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Statutory Deductible Significantly Reduces Jury Award in Recent Post-Trial Ruling


The plaintiff suffered a whiplash injury and was absent from work for several weeks following what the Court described as “a relatively minor rear end collision” in February 2009. The main issue in dispute was whether the plaintiff’s chronic pain condition resulted from the motor vehicle accident.

After approximately three weeks of trial, the jury returned a verdict and awarded $42,500 for general damages, $76,121 for lost income prior to trial, and $0 for loss of future income. The Court noted that it was evident from the decision that the jury had accepted the arguments advanced by the defence.

General Damages

The Court noted that pre-judgment interest is to be calculated after the statutory deductible has been applied to the general damages award. Citing the Court of Appeal decision of El-Khodr v. Lackie, the Court held that if an accident occurred after November 1, 1996, general damages awards (made in 2018) which fail to exceed $126,610.07 are subject to the statutory reduction of $37,983.33. This is the case regardless of the date of the accident or when the action commenced.

The Court noted that “the pre-judgment interest rate for non-pecuniary damages in motor vehicle cases is the ordinarypre-judgmentinterest rate under s. 128(1) of the Courts of Justice Act and not the rate for non-pecuniary loss under s. 128(2) and the Rules of Civil Procedure,” although the Court maintains its jurisdiction to award a different interest rate under s. 130. The Court chose to exercise its discretion and assessed a rate of four per cent per year. In doing so, the Court considered the length of time the action had been before the court, the fact that the action was supposed to proceed to trial in 2016 when the law was unsettled, and the overall circumstances of the case.

As a result of the reduction for the statutory deductible, the net general damages award totalled $4,266.67 ($5,760 withpre-judgmentinterest).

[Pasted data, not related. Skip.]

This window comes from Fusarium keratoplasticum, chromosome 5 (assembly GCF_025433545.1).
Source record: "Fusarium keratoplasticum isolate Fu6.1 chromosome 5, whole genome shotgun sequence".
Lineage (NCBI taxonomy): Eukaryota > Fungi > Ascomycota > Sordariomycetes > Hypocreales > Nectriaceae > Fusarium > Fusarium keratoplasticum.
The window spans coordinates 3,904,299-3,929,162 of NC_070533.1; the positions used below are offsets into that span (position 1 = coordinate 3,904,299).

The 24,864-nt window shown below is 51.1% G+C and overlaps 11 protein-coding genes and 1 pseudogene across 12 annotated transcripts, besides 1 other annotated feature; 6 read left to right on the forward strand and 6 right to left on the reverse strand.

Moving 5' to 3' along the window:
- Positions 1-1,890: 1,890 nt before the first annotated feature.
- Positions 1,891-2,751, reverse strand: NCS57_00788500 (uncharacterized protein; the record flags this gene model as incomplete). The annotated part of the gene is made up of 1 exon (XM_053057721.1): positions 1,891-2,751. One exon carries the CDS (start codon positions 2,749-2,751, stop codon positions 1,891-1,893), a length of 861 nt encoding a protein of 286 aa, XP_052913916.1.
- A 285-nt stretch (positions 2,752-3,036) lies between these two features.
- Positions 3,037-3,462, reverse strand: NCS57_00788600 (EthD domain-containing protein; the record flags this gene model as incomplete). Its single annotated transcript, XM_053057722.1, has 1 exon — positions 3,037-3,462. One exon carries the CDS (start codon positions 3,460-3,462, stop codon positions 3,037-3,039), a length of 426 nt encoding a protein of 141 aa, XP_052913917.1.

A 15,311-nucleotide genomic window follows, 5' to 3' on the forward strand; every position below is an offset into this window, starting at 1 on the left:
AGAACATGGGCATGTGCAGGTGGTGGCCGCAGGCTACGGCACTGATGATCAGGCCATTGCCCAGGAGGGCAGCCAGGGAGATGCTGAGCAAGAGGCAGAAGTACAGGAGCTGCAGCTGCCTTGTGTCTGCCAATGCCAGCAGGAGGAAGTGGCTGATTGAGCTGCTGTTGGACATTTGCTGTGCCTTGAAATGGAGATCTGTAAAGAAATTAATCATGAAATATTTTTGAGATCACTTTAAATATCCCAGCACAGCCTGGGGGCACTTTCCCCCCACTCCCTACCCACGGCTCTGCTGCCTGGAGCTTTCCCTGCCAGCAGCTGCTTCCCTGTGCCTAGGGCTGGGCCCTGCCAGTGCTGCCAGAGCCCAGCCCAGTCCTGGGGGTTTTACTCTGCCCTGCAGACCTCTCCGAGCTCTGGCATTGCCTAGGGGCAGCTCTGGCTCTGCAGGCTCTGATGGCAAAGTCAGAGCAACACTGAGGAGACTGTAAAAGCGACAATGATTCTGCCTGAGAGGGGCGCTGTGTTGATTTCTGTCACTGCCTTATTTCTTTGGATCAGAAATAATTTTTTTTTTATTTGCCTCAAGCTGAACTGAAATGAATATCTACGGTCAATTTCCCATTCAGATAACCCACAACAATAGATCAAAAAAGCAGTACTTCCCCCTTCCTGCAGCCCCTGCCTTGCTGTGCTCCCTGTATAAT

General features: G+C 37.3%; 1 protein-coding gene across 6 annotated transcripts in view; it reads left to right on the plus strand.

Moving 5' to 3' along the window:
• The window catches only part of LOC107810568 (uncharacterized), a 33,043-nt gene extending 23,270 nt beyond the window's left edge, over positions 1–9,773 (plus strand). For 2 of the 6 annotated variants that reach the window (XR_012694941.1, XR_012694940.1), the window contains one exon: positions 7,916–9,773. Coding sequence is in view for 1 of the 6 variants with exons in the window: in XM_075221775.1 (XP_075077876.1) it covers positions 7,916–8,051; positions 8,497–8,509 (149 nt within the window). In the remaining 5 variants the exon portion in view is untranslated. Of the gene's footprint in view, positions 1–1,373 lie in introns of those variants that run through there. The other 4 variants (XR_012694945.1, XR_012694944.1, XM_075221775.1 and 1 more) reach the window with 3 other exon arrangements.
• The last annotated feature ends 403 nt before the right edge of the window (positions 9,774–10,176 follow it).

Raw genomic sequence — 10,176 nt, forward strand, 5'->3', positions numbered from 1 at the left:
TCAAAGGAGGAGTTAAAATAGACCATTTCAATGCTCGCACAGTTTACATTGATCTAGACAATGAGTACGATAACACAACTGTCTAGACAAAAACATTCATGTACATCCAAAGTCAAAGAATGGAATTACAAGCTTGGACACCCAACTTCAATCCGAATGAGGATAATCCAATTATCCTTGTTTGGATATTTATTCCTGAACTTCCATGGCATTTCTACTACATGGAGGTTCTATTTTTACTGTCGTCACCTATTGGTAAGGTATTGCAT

Past Loss of Income

On the issue of past loss of income, due to the Court’s determination that the defendants were entitled to $76,200 in collateral benefits credits against the amount awarded by the jury, the award was reduced to zero, as the credits exceeded the sum of the jury award. Specifically, credits were provided for Income Replacement Benefits, LTD monies and the income earned by the plaintiff in the first year after the accident.


The Court stated that the outcome was “disastrous” for the plaintiff and would “only have been worse had [it] granted the threshold motion.” Notably, the Court commented that the outcome illustrated the legislative intention for only the most significant tort claims not be eliminated and “injured motorists be largely confined to claiming no fault benefits under their own insurance policies.” Moreover, this case provides an example of “how annual indexing of the monetary threshold for unreduced general damages and annual indexing of the deductible” may, at first glance, result in unreduced general damages being mostly unattainable. Interestingly, the Court noted that over the past several years, jury awards of general damages greater than $130,000.00 are the exception in this jurisdiction.

Upcoming Cases

As noted above, reference was made to the Court of Appeal’s decision El-Khodr v. Lackie, which is the subject of a leave to appeal application before the Supreme Court, as well as the upcoming five-judge Court of Appeal panel in Cadieux v. Saywell. A further alert will be provided upon the release of the decisions included above.